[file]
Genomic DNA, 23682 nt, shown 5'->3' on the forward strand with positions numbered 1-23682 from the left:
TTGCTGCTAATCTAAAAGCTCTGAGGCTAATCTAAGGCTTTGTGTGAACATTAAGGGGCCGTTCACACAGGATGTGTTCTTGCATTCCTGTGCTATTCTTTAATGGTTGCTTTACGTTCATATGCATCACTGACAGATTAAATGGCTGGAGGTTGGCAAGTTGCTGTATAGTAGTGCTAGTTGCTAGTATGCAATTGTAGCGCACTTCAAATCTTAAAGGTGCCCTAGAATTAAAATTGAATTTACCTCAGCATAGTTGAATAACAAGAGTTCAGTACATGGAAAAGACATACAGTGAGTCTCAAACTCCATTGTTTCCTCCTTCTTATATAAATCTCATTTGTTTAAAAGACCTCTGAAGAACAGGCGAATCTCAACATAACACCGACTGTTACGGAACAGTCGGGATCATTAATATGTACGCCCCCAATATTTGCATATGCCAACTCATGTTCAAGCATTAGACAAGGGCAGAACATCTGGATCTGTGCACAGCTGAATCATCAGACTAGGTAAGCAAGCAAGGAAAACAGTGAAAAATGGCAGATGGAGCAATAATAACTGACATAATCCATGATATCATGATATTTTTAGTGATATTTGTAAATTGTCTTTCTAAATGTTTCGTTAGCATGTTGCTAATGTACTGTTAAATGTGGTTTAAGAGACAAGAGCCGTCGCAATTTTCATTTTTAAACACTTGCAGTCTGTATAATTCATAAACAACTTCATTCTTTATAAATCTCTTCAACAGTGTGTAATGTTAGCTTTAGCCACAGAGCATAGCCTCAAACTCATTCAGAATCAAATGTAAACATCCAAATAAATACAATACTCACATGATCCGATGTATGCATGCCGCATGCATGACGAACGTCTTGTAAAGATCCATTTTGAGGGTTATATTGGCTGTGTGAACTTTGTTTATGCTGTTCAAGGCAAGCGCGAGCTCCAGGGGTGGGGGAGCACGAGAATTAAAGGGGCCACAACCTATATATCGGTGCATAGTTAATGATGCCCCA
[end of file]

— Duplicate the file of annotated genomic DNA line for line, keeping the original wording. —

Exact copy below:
Genomic DNA, 23682 nt, shown 5'->3' on the forward strand with positions numbered 1-23682 from the left:
TTGCTGCTAATCTAAAAGCTCTGAGGCTAATCTAAGGCTTTGTGTGAACATTAAGGGGCCGTTCACACAGGATGTGTTCTTGCATTCCTGTGCTATTCTTTAATGGTTGCTTTACGTTCATATGCATCACTGACAGATTAAATGGCTGGAGGTTGGCAAGTTGCTGTATAGTAGTGCTAGTTGCTAGTATGCAATTGTAGCGCACTTCAAATCTTAAAGGTGCCCTAGAATTAAAATTGAATTTACCTCAGCATAGTTGAATAACAAGAGTTCAGTACATGGAAAAGACATACAGTGAGTCTCAAACTCCATTGTTTCCTCCTTCTTATATAAATCTCATTTGTTTAAAAGACCTCTGAAGAACAGGCGAATCTCAACATAACACCGACTGTTACGGAACAGTCGGGATCATTAATATGTACGCCCCCAATATTTGCATATGCCAACTCATGTTCAAGCATTAGACAAGGGCAGAACATCTGGATCTGTGCACAGCTGAATCATCAGACTAGGTAAGCAAGCAAGGAAAACAGTGAAAAATGGCAGATGGAGCAATAATAACTGACATAATCCATGATATCATGATATTTTTAGTGATATTTGTAAATTGTCTTTCTAAATGTTTCGTTAGCATGTTGCTAATGTACTGTTAAATGTGGTTTAAGAGACAAGAGCCGTCGCAATTTTCATTTTTAAACACTTGCAGTCTGTATAATTCATAAACAACTTCATTCTTTATAAATCTCTTCAACAGTGTGTAATGTTAGCTTTAGCCACAGAGCATAGCCTCAAACTCATTCAGAATCAAATGTAAACATCCAAATAAATACAATACTCACATGATCCGATGTATGCATGCCGCATGCATGACGAACGTCTTGTAAAGATCCATTTTGAGGGTTATATTGGCTGTGTGAACTTTGTTTATGCTGTTCAAGGCAAGCGCGAGCTCCAGGGGTGGGGGAGCACGAGAATTAAAGGGGCCACAACCTATATATCGGTGCATAGTTAATGATGCCCCA